1911 Encyclopædia Britannica/Portlandian

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PORTLANDIAN, in geology, a subdivision of the Upper Jurassic system that includes the strata lying between the Kimeridge Clay and the Purbeck beds. These rocks are well exposed on the isle of Portland, Dorsetshire, where they have been quarried for more than 200 years. J. Mitchell appears to have been the first to use the term “ Portland lime” in geological literature (1788); T. Webster spoke of the “ Portland Oolite” in 1812. In England the strata are very variable; the upper part consists principally of limestones, shelly, oolitic or compact, or in places very closely resembling chalk (Upway, Portisham, Brill, Chilmark). Nodules and layers of chert are well developed in some of the limestones of Dorsetshire and elsewhere; and a silicified oolite occurs near St Alban's Head. About Swindon, beds of sand are common in the Upper Portland beds with layers of calcareous sandstone (Swindon stone). Marly and sandy beds occur also at Shotover Hill. The lower portion is usually sandy and shows a gradual passage into the underlying Kimeridge Clay. W. H. Fitton in 1827 gave the name “ Portland Sand ” to this division. The Upper Portlandian in Dorsetshire is 130–170 ft. thick; the Lower Portlandian in the same district is 100–120 ft. These rocks crop out from South Dorsetshire into Wiltshire, Oxfordshire and Buckinghamshire, and possibly extend beneath younger rocks into Bedfordshire and Cambridgeshire. They have been proved by borings in Sussex and Kent, and in Yorkshire they are represented by part of the Speeton Clays, and in Lincolnshire by part of the Spilsby Sand. At Swindon and Aylesbury a conglomeratic layer with small pebbles of lydite and phosphatized fossils lies at the base of the Portland Stone.

The Upper Portlandian of England is characterized by the ammonite Perisphinctes giganteus, along with Cytheria (Cyrena) rugosa, Trigonia gibbosa, Perisphinctes boloniensis and Trigonia incurva as subzonal forms. Olcostephanus gigs is the zonal ammonite in the Lower Portlandian, associated with Trigonia Pellati, Cyprina Brongniarti, Exogyra brantrutana and Astarte Saemanni as subzonal indices. Other characteristic fossils are Cerithium portlandicum, the casts of which form the familiar “ Portland screw," Isastrae oblonga, the Chelonian Stegochelys; the remains of saurians Pliosaurus and Cimoliosaurus and others are found; Mesodon, Ischyodus and other fishes occur in this formation. The Portland limestones have been much in demand for building purposes; at Portland the “ Top Roach,” the “ Whit Bed ” or top freestone, and the “Best Bed ” (or Base Bed) are the best known. In the Vale of Wardour the lower Portlandian has been largely quarried; the stone from this neighbourhood is often described as Wardour, Tisbury or Chilmark stone. Swindon stone is a calcareous sandstone that occurs in the sands of the Upper Portland beds near Swindon.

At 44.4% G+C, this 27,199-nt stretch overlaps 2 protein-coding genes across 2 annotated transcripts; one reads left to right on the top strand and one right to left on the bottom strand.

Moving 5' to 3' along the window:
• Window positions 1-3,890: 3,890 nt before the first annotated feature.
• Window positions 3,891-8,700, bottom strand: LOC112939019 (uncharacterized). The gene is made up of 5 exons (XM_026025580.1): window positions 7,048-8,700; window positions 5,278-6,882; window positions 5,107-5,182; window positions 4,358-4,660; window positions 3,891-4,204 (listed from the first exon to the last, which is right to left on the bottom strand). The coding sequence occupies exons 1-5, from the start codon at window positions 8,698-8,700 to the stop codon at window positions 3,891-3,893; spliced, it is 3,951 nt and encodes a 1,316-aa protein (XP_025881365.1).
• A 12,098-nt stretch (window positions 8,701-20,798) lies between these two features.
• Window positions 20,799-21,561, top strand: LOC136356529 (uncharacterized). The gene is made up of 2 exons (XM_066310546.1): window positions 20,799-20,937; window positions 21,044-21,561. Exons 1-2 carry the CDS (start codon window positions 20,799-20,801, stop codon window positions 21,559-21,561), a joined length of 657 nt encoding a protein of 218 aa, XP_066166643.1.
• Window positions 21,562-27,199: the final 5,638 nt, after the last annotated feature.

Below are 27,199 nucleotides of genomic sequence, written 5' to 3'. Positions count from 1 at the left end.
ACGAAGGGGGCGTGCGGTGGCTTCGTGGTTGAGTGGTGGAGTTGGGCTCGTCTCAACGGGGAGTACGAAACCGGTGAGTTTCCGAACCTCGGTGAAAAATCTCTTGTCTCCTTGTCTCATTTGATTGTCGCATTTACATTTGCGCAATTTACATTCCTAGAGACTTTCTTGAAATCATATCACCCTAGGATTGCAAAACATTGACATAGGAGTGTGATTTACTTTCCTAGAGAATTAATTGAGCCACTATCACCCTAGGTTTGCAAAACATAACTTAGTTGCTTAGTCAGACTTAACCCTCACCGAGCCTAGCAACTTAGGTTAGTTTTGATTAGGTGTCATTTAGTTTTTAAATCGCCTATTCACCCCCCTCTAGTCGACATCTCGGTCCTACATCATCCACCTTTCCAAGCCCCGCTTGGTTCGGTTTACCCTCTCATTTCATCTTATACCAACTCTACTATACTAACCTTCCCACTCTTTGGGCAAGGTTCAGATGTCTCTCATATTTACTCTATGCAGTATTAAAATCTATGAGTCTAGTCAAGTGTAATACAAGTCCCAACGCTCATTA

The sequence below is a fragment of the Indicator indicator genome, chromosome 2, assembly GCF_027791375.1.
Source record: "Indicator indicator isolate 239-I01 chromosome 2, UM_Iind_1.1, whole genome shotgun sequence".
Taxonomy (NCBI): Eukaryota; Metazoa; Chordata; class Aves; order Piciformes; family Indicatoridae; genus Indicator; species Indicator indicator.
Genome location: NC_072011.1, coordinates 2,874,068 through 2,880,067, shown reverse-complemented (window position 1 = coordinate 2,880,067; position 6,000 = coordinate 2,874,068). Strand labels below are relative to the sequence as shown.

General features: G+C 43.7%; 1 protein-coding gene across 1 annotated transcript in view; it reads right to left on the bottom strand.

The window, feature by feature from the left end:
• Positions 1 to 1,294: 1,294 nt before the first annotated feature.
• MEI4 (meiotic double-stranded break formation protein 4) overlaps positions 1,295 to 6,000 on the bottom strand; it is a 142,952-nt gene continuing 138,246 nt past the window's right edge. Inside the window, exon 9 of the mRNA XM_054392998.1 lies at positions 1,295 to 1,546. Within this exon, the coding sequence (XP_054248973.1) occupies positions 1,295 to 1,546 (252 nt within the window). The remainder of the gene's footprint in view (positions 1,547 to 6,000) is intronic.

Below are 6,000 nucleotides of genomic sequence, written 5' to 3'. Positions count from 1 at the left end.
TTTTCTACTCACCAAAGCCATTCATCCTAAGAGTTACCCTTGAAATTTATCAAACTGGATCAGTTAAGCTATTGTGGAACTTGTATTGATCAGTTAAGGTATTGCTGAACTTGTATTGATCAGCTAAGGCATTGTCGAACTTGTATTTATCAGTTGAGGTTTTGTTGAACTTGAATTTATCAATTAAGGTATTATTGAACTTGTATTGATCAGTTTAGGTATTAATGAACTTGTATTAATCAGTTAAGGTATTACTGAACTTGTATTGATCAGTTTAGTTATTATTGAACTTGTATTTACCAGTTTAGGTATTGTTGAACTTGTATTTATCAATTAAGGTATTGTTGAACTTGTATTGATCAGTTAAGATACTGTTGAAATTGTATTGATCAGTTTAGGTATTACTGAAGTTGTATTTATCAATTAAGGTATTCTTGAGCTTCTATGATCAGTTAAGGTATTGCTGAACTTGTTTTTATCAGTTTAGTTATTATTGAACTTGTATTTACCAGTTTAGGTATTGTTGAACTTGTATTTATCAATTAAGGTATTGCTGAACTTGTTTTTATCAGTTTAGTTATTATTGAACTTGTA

Rocks of Portlandian age are well developed on the continent of Europe, but the grouping of the strata is different in some respects from that adopted by English geologists. In France the “ Portlandian ” is usually taken to include the Purbeckian as well as the equivalents of the English Portland beds, and some authors, e.g. E. Renevier, have included more or less of the Kimeridgian in this division. The Portlandian of north-west Germany includes the Eimbeckhäuser Plattenkalk and the Lower Portland Kalk. Oppel's “ Tithonian " (tithonic) division, embracing Upper Kimeridge beds, Portlandian and Purbeckian beds in the Alpine district, is now recognized as a deeper water deposit of this time with many points of resemblance to the Russian development to which the name “ Volgian " has been applied by S. Nikitin. The Portlandian beds of Yorkshire are more nearly related to the Volgian phase than to the beds of the same age in the south of England. The term Bononian (= Bolonian) was suggested by J. F. Blake in 1881 for a part of the Portlandian series, from their occurrence at Boulogne (Bononia) where they are similar to the beds of Dorset. He limited the name Portlandian to the Purbeckian and Upper Portlandian (Portland stone), while he placed the Portland Sands and upper part of 'the Kimeridge Clay in his Bolonian division: this scheme has not been accepted in England. See Jurassic.